The demand for systemic change has also been fuelled by other high-profile shootings, including that of Breonna Taylor.
The 26-year-old EMT was killed when officers busted into her apartment in Louisville, Kentucky, to execute a search warrant linked to a narcotics investigation.
“Shooting civilians in the head with KIPs violates widely accepted use of force principles, which forbid targeting of the head and neck and emphasise proportional response to actual threats faced by law enforcement,” the Physicians for Human Rights said.
“Furthermore, our past research has shown that severe injury, disability, and death are often consequences of being shot in the head with these weapons. Such excessive and indiscriminate police responses to protests have a chilling effect on the exercise of the fundamental First Amendment rights to freedom of assembly and expression,” they added.
The physicians said that while such projectiles were typically intended to be “less lethal,” how deadly they are is actually determined by how they are deployed.
The organization identified Austin, Texas; Portland, Oregon; and Los Angeles as hot spots during their selected window of time, which ran from May 26 to July 27.
Experts noted the number of people actually affected in such incidents over the summer months is likely much higher than their data indicates.
According to a lawsuit filed on behalf of injured protesters, Abigail Rodas, one of at least 12 people injured KIPs in Los Angeles on May 30, was marching on Beverly Centre when she was struck in the jaw.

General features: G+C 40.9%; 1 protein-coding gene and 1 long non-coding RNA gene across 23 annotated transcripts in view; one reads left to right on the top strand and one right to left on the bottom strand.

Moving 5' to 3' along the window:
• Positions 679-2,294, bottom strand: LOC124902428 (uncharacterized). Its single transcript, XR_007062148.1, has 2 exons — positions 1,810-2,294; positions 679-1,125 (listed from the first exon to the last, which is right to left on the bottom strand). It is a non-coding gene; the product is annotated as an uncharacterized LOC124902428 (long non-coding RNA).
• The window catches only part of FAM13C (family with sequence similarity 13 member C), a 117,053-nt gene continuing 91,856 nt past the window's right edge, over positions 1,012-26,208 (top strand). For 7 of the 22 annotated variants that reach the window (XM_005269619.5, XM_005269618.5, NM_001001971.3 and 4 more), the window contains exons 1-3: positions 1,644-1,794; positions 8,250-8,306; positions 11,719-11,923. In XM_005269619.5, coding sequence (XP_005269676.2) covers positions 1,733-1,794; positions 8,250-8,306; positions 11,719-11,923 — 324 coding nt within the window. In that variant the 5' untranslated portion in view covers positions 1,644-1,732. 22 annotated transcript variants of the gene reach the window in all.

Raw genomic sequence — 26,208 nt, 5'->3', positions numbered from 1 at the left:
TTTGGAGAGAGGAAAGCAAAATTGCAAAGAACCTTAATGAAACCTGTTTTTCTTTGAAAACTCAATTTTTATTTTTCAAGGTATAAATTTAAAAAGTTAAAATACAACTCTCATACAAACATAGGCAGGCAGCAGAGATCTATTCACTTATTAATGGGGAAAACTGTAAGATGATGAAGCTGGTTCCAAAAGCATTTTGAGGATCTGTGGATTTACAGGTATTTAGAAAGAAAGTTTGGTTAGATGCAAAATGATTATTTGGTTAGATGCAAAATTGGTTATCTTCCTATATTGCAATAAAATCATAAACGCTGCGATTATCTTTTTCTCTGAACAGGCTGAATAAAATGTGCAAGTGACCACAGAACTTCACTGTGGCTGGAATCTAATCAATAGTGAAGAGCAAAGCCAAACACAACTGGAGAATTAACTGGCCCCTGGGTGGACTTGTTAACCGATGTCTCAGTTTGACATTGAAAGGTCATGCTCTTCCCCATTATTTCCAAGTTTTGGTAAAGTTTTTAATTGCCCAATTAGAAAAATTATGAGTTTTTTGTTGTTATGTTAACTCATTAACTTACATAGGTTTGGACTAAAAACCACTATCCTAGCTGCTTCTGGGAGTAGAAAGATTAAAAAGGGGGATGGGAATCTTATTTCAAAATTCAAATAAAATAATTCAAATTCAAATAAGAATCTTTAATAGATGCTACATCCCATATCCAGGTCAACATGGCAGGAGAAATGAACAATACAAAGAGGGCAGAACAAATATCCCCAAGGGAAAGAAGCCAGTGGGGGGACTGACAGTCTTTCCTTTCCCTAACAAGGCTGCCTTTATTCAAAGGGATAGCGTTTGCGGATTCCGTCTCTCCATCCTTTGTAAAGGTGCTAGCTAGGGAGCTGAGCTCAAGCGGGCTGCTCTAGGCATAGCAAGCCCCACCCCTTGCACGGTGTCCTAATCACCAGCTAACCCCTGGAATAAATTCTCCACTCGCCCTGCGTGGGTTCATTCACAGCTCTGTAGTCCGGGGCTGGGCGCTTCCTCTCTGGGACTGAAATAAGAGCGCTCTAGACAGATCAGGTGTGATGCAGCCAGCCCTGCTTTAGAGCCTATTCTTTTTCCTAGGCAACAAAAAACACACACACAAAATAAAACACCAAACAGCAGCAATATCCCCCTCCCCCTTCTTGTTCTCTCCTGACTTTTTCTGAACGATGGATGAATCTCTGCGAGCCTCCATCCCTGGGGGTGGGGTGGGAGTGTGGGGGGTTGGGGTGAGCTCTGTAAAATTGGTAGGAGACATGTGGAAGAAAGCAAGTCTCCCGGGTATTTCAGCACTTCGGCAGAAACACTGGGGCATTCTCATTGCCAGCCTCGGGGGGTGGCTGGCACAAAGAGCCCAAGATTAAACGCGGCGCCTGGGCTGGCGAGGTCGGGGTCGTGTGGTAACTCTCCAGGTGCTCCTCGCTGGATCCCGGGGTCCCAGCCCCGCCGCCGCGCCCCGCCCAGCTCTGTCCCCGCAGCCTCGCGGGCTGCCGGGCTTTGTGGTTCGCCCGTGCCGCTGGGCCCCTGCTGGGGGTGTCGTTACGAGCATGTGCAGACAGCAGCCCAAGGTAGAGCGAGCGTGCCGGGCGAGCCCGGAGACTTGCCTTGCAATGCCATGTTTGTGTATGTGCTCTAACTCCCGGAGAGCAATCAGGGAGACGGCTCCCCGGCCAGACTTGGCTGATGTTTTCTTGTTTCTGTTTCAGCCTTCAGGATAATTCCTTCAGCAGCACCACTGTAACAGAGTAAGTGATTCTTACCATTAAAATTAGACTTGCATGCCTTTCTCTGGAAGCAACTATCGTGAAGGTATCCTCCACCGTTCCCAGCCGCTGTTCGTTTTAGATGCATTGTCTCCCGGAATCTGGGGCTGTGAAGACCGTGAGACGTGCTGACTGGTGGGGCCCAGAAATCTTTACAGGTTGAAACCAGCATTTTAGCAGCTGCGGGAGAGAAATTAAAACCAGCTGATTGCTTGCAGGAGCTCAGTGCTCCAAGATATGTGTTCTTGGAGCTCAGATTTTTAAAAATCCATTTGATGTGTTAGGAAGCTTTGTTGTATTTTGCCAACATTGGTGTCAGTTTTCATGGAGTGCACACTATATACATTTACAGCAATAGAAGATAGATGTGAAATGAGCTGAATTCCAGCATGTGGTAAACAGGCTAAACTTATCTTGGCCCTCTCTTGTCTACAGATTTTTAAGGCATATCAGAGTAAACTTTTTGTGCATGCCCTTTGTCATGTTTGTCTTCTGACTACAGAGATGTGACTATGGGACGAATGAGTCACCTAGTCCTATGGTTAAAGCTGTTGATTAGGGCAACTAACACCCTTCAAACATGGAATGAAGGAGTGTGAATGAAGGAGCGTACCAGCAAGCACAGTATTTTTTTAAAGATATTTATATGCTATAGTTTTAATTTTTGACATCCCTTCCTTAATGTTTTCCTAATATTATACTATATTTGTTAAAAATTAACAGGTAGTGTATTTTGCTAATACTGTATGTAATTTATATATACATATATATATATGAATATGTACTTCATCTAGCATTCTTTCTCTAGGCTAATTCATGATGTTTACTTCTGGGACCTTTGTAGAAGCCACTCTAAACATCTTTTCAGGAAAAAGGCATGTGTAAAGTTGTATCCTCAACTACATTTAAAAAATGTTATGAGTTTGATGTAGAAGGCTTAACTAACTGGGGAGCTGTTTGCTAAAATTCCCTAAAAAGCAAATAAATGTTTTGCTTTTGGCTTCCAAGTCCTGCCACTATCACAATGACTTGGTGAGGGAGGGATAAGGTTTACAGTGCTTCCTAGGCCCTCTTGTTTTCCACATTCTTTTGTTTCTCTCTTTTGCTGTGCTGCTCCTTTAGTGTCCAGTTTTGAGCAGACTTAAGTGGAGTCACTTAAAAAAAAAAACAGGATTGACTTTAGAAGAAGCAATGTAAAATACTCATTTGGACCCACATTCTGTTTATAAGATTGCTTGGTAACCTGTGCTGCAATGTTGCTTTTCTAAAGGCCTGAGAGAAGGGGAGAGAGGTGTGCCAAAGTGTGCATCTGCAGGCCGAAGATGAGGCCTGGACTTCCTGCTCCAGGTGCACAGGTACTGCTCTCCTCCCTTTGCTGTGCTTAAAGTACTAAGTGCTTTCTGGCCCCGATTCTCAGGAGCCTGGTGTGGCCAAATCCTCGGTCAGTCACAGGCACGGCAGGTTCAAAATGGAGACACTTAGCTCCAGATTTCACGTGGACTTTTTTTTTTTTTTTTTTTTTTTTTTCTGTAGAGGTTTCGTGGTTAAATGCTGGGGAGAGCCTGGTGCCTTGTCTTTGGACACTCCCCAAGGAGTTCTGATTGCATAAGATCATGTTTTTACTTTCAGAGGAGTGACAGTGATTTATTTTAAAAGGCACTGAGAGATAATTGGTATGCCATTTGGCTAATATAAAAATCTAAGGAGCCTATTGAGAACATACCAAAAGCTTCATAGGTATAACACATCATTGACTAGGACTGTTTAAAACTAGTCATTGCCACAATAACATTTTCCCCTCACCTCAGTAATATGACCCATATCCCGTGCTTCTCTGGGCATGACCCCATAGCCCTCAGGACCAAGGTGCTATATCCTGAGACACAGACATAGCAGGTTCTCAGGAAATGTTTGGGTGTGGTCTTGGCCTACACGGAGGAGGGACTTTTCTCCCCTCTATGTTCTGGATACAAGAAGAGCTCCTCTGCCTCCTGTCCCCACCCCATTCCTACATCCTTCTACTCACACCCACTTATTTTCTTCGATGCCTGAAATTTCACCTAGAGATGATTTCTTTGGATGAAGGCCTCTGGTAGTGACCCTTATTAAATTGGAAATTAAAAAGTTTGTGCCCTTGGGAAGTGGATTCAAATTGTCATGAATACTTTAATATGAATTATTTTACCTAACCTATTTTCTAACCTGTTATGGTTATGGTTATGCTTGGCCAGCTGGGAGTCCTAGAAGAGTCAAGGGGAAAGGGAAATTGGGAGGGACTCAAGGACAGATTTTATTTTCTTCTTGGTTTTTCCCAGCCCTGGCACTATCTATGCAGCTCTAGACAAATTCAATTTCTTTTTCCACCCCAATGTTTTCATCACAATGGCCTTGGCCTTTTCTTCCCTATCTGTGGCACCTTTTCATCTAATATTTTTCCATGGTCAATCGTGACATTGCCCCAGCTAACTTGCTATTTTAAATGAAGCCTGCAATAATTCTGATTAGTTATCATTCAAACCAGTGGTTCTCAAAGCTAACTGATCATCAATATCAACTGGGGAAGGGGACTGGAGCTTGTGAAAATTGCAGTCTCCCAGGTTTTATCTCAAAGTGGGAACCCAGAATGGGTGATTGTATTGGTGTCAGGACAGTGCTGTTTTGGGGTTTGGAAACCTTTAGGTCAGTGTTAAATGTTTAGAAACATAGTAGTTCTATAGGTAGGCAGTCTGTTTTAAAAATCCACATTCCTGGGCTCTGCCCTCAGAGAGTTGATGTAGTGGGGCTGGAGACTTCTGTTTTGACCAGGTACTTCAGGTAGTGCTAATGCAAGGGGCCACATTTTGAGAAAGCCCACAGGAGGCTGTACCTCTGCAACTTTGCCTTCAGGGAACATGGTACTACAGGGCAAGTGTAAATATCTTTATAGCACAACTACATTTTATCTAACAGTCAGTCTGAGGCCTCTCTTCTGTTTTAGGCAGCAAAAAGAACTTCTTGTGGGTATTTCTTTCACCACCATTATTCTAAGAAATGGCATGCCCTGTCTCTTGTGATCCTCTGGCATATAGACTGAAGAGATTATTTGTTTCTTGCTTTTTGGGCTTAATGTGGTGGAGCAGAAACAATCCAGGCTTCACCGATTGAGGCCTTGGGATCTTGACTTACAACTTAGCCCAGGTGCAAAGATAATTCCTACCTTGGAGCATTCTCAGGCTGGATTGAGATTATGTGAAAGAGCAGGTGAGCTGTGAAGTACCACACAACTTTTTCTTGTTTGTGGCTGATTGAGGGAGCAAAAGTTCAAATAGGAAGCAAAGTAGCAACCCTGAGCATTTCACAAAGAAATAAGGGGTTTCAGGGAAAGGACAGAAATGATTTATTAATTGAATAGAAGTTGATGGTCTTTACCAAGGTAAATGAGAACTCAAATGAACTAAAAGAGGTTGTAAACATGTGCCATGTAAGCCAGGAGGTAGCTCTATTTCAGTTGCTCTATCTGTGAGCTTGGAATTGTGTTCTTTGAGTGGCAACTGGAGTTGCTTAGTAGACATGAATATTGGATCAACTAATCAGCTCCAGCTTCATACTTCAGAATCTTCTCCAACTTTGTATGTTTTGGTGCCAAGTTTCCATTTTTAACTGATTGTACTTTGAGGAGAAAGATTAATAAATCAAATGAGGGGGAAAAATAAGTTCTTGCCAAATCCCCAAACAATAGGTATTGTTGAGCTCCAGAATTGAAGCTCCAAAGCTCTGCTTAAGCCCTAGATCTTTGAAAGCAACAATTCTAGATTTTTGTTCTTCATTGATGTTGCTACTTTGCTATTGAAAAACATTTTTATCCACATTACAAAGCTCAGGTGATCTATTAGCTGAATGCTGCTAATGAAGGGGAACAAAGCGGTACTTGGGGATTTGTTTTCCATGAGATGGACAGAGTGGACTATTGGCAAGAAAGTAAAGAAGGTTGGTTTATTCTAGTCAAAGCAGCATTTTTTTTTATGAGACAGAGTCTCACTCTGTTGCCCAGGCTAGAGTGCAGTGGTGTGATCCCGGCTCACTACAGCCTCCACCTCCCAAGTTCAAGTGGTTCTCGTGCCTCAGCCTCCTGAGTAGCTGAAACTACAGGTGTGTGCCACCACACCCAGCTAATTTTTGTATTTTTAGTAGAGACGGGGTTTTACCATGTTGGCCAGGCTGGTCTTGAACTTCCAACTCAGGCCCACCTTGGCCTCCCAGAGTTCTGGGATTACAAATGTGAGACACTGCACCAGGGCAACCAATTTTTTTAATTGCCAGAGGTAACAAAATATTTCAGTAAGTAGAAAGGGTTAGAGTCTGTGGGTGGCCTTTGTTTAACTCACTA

Court documents revealed that a steel plate was used to repair her jawbone, leaving her unable to talk for about 10 days.
For a week, she was stuck drinking only liquids, it said.
“Nearly three weeks after the injury, she has screws in her gums and rubber bands to immobilise her jaw while the bones rejoin,” the suit says.
The city denied the allegations of excessive force in a court filing, saying all responses were “reasonable and necessary for self-defense.”
“It seems systematic,” Dr. Rohini Haar, an emergency physician in Oakland, California, who led the analysis, told USA Today.
“It seems like there needs to be a reckoning with the use of force in protests,” he added.
The Physicians for Human Rights in conclusion called for a ban on such crowd control weapons, saying that “piecemeal, post-hoc changes to individual law enforcement” are inadequate.